After buying a few important stuff and coffee break, we left Ayala Center and spent more time strolling around the business district instead. Until we felt hungry, I suddenly salivated for Cebu’s roasted suckling pig. We went on as planned – Zubuchon’s next!
Lechon isn’t uniquely Filipino. It’s originally a Spanish word (lechón) that refers to a roasted suckling pig. Lechon is most likely served in special occasions such as birthdays, graduations, Christmas and fiestas (town festivals). The pig skewered on a large bamboo stick, roasted over a pit filled with charcoal for hours, and drenched in oil. Such cooking process makes the pork skin crunchy, which is what Filipinos enjoy the most. And in the Philippines, the best lechon you can ever find is in Cebu city.
We took a cab even though it’s just a few meters away from Ayala Center. We were less adventurous at that time because we’re already hungry. We just let the driver go figure it out and take us there. We arrived in Escario Central and quickly saw the red Zubuchon pig at the corner. Not much people dined in, it’s too late for lunch that’s why. “It’s gonna be a good, tranquil lunch for us,” we both agreed.
He also loves lechon as much as I do. I started teasing around that we could get half a kilo of lechon for each of us. Of course, we wouldn’t. “Maybe one-fourth?” he added. The waiter then suggested we share one-fourth kilo of lechon. Sharing didn’t sound like good news for hubby, but I assured him, after having one-fourth kilo serving of lechon just for myself in CnT, I trust the waiter’s advice.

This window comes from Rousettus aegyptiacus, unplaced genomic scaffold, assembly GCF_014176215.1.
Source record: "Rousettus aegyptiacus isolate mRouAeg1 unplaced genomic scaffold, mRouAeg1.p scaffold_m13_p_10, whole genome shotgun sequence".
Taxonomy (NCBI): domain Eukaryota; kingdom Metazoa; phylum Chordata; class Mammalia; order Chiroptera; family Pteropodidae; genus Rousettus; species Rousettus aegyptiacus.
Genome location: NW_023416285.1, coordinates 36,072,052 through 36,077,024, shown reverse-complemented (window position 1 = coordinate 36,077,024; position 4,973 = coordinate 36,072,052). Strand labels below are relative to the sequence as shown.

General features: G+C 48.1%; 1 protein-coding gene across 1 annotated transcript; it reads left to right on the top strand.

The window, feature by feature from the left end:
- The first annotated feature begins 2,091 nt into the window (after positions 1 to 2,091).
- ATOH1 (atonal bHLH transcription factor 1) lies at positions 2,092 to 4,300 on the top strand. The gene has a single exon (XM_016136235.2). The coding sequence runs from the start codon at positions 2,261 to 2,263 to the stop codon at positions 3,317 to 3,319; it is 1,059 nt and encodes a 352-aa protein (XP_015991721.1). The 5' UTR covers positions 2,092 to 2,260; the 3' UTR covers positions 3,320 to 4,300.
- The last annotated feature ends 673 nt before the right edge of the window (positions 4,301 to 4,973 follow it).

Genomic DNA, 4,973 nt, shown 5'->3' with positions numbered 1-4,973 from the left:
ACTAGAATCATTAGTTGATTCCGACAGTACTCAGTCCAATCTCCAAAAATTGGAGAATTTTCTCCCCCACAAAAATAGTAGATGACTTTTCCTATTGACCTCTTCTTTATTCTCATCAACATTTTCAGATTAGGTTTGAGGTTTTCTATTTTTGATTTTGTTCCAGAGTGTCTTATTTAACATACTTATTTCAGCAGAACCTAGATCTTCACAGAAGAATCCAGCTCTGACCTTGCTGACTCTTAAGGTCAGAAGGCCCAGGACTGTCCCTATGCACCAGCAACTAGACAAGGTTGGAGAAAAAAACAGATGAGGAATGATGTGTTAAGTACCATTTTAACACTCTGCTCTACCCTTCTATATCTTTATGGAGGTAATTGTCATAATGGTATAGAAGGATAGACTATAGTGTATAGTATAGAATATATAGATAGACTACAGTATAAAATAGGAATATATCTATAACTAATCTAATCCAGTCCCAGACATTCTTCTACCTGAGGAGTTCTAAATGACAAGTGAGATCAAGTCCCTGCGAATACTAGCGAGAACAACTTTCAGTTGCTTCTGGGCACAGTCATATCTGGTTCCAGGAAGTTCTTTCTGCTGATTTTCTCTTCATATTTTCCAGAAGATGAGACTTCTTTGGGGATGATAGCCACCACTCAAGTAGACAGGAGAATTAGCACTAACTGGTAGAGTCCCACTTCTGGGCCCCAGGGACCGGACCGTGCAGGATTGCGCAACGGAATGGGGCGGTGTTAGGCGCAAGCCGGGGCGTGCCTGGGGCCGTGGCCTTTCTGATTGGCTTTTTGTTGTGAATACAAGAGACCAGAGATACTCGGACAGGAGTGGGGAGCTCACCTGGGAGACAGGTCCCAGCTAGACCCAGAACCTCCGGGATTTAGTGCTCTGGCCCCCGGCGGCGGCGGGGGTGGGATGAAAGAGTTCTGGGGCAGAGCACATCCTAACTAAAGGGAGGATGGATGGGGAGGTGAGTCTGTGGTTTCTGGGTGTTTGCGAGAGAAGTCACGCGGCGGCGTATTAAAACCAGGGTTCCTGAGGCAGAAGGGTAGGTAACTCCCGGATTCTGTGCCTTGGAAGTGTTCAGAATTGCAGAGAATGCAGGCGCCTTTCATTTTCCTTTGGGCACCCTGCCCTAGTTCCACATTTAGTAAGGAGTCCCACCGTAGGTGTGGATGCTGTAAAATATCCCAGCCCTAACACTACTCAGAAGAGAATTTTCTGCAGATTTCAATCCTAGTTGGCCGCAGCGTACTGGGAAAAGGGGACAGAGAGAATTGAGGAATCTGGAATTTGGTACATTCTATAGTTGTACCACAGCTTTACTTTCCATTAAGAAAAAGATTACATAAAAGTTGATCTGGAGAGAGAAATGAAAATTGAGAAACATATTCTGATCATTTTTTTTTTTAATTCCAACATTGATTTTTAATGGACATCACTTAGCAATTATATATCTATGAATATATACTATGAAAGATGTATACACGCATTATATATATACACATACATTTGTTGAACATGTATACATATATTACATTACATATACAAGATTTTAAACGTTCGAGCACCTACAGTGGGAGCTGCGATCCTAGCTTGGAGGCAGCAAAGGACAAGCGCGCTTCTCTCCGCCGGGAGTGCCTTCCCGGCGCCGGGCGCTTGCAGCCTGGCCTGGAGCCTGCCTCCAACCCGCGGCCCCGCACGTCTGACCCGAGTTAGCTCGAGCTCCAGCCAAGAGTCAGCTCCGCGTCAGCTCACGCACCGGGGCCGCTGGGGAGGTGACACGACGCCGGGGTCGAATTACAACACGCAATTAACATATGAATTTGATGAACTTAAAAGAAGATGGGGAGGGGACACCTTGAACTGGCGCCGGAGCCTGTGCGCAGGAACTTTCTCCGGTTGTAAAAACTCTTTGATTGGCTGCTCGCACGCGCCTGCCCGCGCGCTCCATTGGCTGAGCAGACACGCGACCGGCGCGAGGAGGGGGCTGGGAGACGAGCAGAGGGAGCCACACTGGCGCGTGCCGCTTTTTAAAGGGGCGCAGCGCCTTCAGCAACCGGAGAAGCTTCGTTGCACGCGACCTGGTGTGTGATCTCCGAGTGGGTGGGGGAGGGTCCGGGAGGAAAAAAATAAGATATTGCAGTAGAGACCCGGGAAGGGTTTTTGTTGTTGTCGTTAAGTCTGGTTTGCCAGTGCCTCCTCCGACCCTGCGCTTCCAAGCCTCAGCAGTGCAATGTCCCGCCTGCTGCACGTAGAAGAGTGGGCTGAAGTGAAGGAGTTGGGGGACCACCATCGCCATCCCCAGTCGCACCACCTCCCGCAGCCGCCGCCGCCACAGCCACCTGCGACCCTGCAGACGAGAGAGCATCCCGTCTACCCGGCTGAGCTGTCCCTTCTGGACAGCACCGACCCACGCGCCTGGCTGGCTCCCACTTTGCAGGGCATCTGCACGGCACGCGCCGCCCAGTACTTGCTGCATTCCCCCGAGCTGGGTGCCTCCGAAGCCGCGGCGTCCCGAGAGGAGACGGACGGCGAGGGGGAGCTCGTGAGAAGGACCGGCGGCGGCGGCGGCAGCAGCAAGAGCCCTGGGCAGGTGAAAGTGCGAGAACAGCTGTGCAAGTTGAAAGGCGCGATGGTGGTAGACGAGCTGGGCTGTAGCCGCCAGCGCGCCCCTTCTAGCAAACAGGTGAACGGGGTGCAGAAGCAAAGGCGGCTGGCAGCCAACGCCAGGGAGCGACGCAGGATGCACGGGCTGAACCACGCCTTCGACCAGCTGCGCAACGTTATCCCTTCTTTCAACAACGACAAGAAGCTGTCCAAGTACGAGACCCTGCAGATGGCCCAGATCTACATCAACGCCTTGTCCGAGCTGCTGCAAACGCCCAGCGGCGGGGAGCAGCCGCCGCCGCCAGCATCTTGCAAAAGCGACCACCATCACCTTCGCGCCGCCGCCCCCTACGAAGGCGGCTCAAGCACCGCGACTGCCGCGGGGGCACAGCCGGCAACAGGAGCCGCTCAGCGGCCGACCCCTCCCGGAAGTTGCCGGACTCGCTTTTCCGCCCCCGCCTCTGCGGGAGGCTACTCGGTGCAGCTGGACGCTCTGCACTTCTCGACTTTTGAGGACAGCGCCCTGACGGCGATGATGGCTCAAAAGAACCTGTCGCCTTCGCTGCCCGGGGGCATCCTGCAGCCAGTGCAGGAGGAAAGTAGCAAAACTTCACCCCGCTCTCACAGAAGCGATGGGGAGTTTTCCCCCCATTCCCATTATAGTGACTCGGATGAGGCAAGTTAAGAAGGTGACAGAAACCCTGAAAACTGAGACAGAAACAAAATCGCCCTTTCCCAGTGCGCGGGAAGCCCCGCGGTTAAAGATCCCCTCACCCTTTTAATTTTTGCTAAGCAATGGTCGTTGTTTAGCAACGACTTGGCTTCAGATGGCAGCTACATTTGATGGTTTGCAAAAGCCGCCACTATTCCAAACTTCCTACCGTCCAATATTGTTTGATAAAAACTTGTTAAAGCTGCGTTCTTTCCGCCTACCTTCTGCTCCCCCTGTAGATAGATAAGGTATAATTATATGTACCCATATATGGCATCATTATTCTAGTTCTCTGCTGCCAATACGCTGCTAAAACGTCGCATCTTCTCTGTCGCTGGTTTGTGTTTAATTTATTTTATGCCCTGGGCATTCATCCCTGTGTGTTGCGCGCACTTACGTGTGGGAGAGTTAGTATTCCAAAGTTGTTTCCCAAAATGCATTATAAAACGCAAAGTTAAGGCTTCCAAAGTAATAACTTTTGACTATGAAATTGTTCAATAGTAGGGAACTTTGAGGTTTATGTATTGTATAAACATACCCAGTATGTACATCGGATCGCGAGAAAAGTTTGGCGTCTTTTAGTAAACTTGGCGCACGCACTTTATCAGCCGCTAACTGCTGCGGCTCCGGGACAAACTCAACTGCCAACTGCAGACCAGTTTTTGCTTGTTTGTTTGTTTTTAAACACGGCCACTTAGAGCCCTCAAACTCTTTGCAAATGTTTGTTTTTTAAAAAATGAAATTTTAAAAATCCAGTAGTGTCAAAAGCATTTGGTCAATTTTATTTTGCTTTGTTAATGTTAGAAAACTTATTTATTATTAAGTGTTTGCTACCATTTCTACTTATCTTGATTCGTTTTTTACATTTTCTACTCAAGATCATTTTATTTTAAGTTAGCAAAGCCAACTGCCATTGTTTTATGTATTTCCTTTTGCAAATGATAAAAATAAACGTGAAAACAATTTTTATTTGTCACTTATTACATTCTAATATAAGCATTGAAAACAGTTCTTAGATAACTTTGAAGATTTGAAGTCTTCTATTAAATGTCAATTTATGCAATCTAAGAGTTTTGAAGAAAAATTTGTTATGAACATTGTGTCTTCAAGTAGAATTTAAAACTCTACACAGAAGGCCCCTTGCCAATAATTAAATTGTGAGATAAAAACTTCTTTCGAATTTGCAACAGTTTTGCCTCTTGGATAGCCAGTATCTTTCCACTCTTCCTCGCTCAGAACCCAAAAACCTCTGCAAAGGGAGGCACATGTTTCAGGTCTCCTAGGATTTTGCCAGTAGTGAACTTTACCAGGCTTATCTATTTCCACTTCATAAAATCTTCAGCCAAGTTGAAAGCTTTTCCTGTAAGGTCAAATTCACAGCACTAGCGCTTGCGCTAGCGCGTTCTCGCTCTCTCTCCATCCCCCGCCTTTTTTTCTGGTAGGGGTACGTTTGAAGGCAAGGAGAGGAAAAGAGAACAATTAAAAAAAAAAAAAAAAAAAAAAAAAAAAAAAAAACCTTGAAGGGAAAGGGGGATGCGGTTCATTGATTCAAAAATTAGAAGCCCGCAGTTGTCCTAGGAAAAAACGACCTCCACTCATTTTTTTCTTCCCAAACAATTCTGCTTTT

Alongside lechon, we also ordered a full plate of stir-fried rice, a bowlful of pumpkin soup and a leche flan (a dessert, an egg caramel to be exact). I got curious with Zubuchon’s kamias shake so I took it as my thirst quencher. Kamias is essentially a tropical fruit grown from bilimbi tree (or also called as cucumber tree or tree sorrel). It is typically used as a sour agent for a few Filipino dishes. I thought the said drink could be as extremely sour as my equally favorite green mango shake. Surprisingly it wasn’t,
and even more the taste complemented well with lechon’s oozing greasiness.
I had my first CnT lechon two years ago, but regardless, I can still clearly tell the difference between the two. CnT is one of the earliest litsunan (lechon stores) in Cebu that was able to thrive over time. Zubuchon’s quick claim to fame is hugely attributed to Anthony Bourdain’s musings about their lechon – the best pig ever, as he claimed so. CnT certainly has kept the Pinoy rusticity and mass appeal; spicing up your stay by seeing these red-and-yellow clad women unforgivingly hacking away every lechon they get for everyone to partake. Zubuchon on the other, is a modern casual dining restaurant, with a more sophisticated ambiance and smooth service. They’re both as crispy as hell, but CnT has
richer (and saltier) flavor and Zubuchon is more balanced.
CnT is like watching “Breaking Bad” – damn dirty good; while Zubuchon is “Big Bang Theory” – wholesomely satisfying. What does it mean then? I can’t deny it, but I just love both!
About the author
Perpie Poblador is living in Switzerland with her Belgian husband. A self-confessed information junkie, she loves sharing and blogging about topics that interest her. Most likely, she shares stories about her travels and food adventures; and her peculiar curations that spell coffee, life inspirations, something geeky, or anything in-between. Follow her blogging at coffeechatwithperpie.com.